WASHINGTON – A new poll reveals that Catholic voters, generally the middle ground in the religious political debate, are moving toward the political right, mirroring what pollsters believe is the attitude of the general population during this year's mid-term election.
New numbers, released by the Public Religion Research Institute Tuesday, show that 49 percent of Catholic voters, both Latino and white, say they are likely to vote Republican.
"White Catholics seem mostly like to throw their support behind the GOP," said Gregory Smith, senior researcher at the Pew Forum, at a press briefing Wednesday.
And, as researchers believe that Catholics, who make up a quarter of the population, will mirror the rest of the country this election season, a boost in Catholic support may be good news for Republicans in more ways than one. Smith said that Catholics share the same stance on values as does the average American.
"American Catholics considered as a whole tend to look like Americans like a whole," he said.
The survey, conducted last month, further reveals that no more than four in 10 of any white Christian group say they will vote for or are leaning towards the Democratic candidate in their election district. Seventy-one percent of white evangelical voters and 55 percent of white mainline Protestant voters favor the GOP candidate.
When asked about specific issues, a majority of the 3,013 surveyed adults say they would be more likely to vote for a candidate who supported health care reform. Catholics, more so than evangelical Christians, are more likely to favor a candidate that supported health care reform. Catholics, like most Americans, are also more likely to support gay marriage. Nearly half of both Latino and white Catholics favor same-sex marriage over civil unions and no legal recognition.
Meanwhile, the beliefs of white evangelicals and black Protestants have in general stayed the same. At 58 percent, evangelicals overwhelmingly believe no legal recognition should be given to same-sex marriage. The majority of black Protestants are also opposed to legal recognition.
There were some surprising differences, however, among the faith groups and their values. Most white evangelicals (63 percent) say they are less likely to vote for a candidate who supports abortion rights. In comparison, only 29 percent of black Protestants, 24 percent of white mainline Protestants and 38 percent of white Catholics say the same. Overall, slightly more American voters (35 percent) say they would be less likely to back a candidate who supports abortion rights.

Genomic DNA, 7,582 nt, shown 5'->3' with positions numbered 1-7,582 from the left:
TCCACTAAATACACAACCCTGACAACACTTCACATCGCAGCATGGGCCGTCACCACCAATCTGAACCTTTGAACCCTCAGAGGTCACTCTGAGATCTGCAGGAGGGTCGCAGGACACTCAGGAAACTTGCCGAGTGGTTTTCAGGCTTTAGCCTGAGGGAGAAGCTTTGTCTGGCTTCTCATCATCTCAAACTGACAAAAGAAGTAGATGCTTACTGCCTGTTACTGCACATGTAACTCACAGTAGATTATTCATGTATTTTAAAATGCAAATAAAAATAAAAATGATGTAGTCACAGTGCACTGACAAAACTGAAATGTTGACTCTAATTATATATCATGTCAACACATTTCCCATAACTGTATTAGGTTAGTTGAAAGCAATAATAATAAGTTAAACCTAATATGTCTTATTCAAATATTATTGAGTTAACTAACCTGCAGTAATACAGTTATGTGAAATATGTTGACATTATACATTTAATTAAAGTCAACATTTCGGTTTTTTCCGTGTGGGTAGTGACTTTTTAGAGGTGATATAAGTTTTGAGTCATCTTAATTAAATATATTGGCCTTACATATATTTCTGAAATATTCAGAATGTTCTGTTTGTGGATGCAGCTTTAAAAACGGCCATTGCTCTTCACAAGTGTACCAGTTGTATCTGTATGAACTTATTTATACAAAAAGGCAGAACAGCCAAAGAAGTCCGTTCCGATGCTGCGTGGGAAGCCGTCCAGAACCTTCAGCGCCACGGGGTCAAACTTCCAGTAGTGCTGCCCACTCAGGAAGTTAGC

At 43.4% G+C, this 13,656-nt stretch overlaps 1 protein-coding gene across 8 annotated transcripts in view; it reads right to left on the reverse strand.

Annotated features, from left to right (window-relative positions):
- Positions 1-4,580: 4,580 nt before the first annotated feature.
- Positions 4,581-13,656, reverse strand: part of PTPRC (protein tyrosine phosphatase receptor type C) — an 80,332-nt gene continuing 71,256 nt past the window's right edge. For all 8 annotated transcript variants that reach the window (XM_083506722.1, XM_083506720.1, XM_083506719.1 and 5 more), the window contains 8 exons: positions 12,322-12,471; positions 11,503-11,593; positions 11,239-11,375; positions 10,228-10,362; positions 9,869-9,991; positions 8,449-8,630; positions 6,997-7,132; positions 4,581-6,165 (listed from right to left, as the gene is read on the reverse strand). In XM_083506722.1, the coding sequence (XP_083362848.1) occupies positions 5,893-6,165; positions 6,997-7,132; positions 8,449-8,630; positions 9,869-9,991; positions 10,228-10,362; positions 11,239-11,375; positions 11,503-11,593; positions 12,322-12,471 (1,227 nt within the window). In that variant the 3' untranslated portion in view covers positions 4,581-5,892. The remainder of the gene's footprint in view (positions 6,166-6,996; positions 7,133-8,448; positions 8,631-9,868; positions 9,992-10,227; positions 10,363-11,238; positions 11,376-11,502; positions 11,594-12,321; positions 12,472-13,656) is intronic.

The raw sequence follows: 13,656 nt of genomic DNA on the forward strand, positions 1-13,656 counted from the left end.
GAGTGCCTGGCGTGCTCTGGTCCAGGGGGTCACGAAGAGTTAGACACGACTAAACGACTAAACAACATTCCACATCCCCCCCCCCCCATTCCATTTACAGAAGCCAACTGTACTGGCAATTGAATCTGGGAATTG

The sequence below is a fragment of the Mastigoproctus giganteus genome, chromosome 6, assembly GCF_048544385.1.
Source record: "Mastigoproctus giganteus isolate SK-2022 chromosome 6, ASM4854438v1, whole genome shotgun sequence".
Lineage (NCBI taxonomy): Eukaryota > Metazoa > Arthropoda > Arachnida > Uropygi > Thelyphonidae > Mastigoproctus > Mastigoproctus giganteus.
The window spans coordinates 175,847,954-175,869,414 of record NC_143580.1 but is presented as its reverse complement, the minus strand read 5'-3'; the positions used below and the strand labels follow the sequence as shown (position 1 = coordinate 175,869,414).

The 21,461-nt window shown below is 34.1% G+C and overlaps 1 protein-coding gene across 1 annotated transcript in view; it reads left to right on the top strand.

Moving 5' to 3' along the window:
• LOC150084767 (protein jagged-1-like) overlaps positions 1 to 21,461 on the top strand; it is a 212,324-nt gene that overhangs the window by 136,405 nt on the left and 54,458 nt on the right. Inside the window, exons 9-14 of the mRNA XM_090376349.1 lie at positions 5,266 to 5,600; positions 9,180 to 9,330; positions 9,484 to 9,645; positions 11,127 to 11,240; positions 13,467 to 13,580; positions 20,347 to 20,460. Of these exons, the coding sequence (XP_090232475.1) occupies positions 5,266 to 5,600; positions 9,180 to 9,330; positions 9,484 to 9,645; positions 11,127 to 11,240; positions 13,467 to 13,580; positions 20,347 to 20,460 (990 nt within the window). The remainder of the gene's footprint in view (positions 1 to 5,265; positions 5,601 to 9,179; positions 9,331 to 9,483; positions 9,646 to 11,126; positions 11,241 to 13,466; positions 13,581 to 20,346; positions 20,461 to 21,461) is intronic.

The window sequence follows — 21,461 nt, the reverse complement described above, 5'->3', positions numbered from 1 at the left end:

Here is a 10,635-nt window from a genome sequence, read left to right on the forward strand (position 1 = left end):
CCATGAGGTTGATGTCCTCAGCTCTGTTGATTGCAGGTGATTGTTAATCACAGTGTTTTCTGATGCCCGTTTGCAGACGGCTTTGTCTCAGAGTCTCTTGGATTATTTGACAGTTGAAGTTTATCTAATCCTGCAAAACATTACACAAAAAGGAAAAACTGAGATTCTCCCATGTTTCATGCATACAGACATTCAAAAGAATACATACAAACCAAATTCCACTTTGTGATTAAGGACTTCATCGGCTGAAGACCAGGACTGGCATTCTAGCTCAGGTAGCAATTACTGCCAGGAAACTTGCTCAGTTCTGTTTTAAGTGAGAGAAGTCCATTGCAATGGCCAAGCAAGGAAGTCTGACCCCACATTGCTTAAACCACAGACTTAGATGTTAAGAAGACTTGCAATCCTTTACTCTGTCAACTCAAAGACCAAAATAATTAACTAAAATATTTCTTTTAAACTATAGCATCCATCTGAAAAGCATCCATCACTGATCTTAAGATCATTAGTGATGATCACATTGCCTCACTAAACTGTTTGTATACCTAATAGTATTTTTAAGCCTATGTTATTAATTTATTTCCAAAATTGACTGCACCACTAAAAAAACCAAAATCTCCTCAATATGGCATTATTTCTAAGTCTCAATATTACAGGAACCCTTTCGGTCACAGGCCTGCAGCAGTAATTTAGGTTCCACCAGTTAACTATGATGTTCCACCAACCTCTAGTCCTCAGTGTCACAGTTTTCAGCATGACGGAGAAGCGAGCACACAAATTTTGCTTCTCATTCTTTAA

Additionally, at 43 percent, evangelicals have the smallest percentage of members who support an increase in minimum wage. Over 85 percent of black Protestants support an increase in minimum wage.
And while evangelicals are divided on the issue of immigration reform (48 percent favor and 50 percent oppose), a majority across the rest of the religious groups support reform. Nearly two-thirds of black Protestants, 52 percent of mainline Protestants and white Catholics, and 87 percent of Latino Catholics favor immigration reform with a provision for citizenship for undocumented immigrants.
Also parting from white evangelicals on many issues is the younger generation of Christians. Young evangelicals and Protestants join with Catholic believers in supporting gay marriage, PRRI CEO and Founder Robert Jones pointed out.
"Younger Catholics and younger Protestants are more likely to support gay and lesbian rights," Jones noted.
A wide generation gap is also seen with the general American population. Younger Americans are about half as likely as older Americans to say that America is and has always been a Christian nation (26 percent to 53 percent). More than one in four young adults say that America has never been a Christian nation.
PRRI statistics are part of the American Values Survey. The survey is a national public opinion poll of American attitudes on religion values and politics. The 2010 survey is the third biennial AVS.